A rush hour experiment begins in July with the opening up of a new part time cycling lane on the M1. Cyclists will be able to use the nearside lane, traditionally called ‘the slow lane’ between the hours of 7.00am and 9.00am and 4.00pm and 6.30pm.
Secretary of State for Transport, Philip Hammond said, “With petrol costs on the increase we are trying to encourage more cyclists on to our roads and also to ease congestion. The new cycle lane will help to address these issues and we hope to roll the scheme out across the motorway network over the coming months.”
But transport organisations are unsure that the scheme will work. A spokesman for the RAC said, “The rush hour tends to be the busiest time on our motorways so there could be some conflict between cyclists and other road users, especially lorries and the emergency services."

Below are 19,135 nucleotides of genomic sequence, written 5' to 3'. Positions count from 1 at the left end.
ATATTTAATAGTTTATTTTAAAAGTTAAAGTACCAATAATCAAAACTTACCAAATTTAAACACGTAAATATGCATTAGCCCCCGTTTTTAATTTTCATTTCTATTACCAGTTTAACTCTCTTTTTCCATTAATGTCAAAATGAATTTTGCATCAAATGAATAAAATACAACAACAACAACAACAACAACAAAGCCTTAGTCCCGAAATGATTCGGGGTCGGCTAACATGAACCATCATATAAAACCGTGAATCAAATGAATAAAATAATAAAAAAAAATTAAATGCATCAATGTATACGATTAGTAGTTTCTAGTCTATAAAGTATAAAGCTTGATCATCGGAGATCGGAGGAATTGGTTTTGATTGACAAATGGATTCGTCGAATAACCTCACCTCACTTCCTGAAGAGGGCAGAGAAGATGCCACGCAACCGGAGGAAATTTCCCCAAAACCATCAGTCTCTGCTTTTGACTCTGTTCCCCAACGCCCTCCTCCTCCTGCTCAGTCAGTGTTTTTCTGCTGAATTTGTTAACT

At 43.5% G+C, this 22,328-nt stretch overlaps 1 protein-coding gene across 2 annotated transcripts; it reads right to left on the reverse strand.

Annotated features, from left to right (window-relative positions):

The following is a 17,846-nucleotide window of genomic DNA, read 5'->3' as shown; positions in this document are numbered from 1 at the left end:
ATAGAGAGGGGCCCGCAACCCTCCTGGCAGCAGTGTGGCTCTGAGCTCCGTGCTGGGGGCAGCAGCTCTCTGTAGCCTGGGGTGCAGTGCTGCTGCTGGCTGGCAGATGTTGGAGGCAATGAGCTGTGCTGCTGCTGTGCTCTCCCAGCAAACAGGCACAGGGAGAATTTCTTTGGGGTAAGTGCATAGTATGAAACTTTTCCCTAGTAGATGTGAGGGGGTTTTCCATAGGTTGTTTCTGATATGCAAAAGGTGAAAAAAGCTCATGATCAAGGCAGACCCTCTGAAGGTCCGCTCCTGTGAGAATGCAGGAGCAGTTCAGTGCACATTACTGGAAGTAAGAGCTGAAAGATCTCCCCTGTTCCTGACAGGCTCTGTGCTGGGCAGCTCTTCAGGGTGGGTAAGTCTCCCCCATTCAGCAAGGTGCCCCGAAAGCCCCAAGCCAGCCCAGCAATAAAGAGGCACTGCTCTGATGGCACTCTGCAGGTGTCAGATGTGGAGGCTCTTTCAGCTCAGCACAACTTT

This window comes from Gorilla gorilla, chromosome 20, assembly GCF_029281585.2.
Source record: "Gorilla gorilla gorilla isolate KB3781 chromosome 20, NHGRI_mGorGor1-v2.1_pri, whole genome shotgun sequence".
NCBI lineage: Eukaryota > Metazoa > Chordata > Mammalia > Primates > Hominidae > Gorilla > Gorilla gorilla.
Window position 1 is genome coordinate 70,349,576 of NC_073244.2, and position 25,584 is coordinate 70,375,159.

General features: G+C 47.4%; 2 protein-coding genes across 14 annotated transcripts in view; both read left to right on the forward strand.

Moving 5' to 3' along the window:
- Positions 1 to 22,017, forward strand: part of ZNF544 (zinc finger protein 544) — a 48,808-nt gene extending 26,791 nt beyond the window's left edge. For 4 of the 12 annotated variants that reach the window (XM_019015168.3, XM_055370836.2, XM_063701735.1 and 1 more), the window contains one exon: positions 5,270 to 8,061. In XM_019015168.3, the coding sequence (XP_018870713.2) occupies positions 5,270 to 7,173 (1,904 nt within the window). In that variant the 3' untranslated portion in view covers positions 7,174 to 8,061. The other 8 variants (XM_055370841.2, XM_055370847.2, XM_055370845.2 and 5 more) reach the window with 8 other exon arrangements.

Similarly a spokesman for the National Hauliers Association said, “There’s been no f***ing consultation over this and we are not going to be held f***ing responsible for the number of splatterings that are likely to occur.”
A similar scheme was undertaken in Mexico on 1st May 2008 and ended on 2nd May 2008. Although evaluations have yet to be published it was hailed as a great success by the outgoing Transport Minister from his prison cell in Mexico City.
Cycling organisations in the UK welcome the move although they have sent a list of reservations to the Minister. Top of the list was that there should be an increase in toilet facilities as cyclists will be commuting an average distance of 120 miles a day. Another concern was the imposition of the £3 per mile toll which the Ministry has suggested as a fair rate for the use of the motorway.
The lane will be opened on 1 July by former Olympic champion James Cracknell and Professor Dan Crane, one of the UK’s top neurosurgeons.